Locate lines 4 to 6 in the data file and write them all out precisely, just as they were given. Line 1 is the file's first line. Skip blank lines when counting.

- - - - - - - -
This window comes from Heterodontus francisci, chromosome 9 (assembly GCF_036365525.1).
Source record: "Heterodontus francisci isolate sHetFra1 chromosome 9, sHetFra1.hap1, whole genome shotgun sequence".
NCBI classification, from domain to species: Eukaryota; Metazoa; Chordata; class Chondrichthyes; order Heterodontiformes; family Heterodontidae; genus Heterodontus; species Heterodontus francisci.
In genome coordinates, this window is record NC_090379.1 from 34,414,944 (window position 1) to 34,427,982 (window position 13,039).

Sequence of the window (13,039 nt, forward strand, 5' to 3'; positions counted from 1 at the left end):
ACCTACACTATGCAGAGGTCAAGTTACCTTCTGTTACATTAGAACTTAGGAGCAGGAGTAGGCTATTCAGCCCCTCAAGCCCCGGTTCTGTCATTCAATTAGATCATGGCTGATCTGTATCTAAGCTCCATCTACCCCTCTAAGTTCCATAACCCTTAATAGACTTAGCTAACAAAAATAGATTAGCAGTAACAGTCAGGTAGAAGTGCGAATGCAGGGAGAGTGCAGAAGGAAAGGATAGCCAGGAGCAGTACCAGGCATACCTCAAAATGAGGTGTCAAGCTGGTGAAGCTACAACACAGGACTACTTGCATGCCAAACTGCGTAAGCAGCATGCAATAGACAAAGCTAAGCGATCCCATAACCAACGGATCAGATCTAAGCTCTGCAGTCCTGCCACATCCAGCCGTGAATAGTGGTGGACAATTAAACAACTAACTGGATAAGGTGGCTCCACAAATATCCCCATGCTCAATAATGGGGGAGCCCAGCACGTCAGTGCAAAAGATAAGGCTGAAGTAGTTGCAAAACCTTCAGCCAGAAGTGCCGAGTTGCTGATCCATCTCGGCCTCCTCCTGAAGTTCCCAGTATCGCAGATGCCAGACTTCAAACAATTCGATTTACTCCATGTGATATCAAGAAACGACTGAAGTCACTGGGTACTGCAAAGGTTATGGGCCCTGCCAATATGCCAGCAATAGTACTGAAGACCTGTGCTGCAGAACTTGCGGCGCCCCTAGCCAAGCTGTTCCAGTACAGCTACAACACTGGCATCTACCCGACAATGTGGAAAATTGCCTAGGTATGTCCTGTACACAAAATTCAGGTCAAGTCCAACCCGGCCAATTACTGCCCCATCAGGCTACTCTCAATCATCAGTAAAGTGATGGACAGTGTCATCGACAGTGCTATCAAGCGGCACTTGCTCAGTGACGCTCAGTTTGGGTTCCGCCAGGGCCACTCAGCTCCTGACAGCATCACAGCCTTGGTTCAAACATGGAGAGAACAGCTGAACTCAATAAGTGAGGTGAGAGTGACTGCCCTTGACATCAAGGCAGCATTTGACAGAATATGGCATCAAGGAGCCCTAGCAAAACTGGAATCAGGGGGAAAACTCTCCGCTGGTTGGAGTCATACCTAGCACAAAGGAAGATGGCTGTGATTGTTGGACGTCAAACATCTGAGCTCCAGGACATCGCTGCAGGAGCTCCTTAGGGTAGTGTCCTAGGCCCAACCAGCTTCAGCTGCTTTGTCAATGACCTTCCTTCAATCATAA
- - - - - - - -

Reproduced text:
In genome coordinates, this window is record NC_090379.1 from 34,414,944 (window position 1) to 34,427,982 (window position 13,039).

Sequence of the window (13,039 nt, forward strand, 5' to 3'; positions counted from 1 at the left end):
ACCTACACTATGCAGAGGTCAAGTTACCTTCTGTTACATTAGAACTTAGGAGCAGGAGTAGGCTATTCAGCCCCTCAAGCCCCGGTTCTGTCATTCAATTAGATCATGGCTGATCTGTATCTAAGCTCCATCTACCCCTCTAAGTTCCATAACCCTTAATAGACTTAGCTAACAAAAATAGATTAGCAGTAACAGTCAGGTAGAAGTGCGAATGCAGGGAGAGTGCAGAAGGAAAGGATAGCCAGGAGCAGTACCAGGCATACCTCAAAATGAGGTGTCAAGCTGGTGAAGCTACAACACAGGACTACTTGCATGCCAAACTGCGTAAGCAGCATGCAATAGACAAAGCTAAGCGATCCCATAACCAACGGATCAGATCTAAGCTCTGCAGTCCTGCCACATCCAGCCGTGAATAGTGGTGGACAATTAAACAACTAACTGGATAAGGTGGCTCCACAAATATCCCCATGCTCAATAATGGGGGAGCCCAGCACGTCAGTGCAAAAGATAAGGCTGAAGTAGTTGCAAAACCTTCAGCCAGAAGTGCCGAGTTGCTGATCCATCTCGGCCTCCTCCTGAAGTTCCCAGTATCGCAGATGCCAGACTTCAAACAATTCGATTTACTCCATGTGATATCAAGAAACGACTGAAGTCACTGGGTACTGCAAAGGTTATGGGCCCTGCCAATATGCCAGCAATAGTACTGAAGACCTGTGCTGCAGAACTTGCGGCGCCCCTAGCCAAGCTGTTCCAGTACAGCTACAACACTGGCATCTACCCGACAATGTGGAAAATTGCCTAGGTATGTCCTGTACACAAAATTCAGGTCAAGTCCAACCCGGCCAATTACTGCCCCATCAGGCTACTCTCAATCATCAGTAAAGTGATGGACAGTGTCATCGACAGTGCTATCAAGCGGCACTTGCTCAGTGACGCTCAGTTTGGGTTCCGCCAGGGCCACTCAGCTCCTGACAGCATCACAGCCTTGGTTCAAACATGGAGAGAACAGCTGAACTCAATAAGTGAGGTGAGAGTGACTGCCCTTGACATCAAGGCAGCATTTGACAGAATATGGCATCAAGGAGCCCTAGCAAAACTGGAATCAGGGGGAAAACTCTCCGCTGGTTGGAGTCATACCTAGCACAAAGGAAGATGGCTGTGATTGTTGGACGTCAAACATCTGAGCTCCAGGACATCGCTGCAGGAGCTCCTTAGGGTAGTGTCCTAGGCCCAACCAGCTTCAGCTGCTTTGTCAATGACCTTCCTTCAATCATAA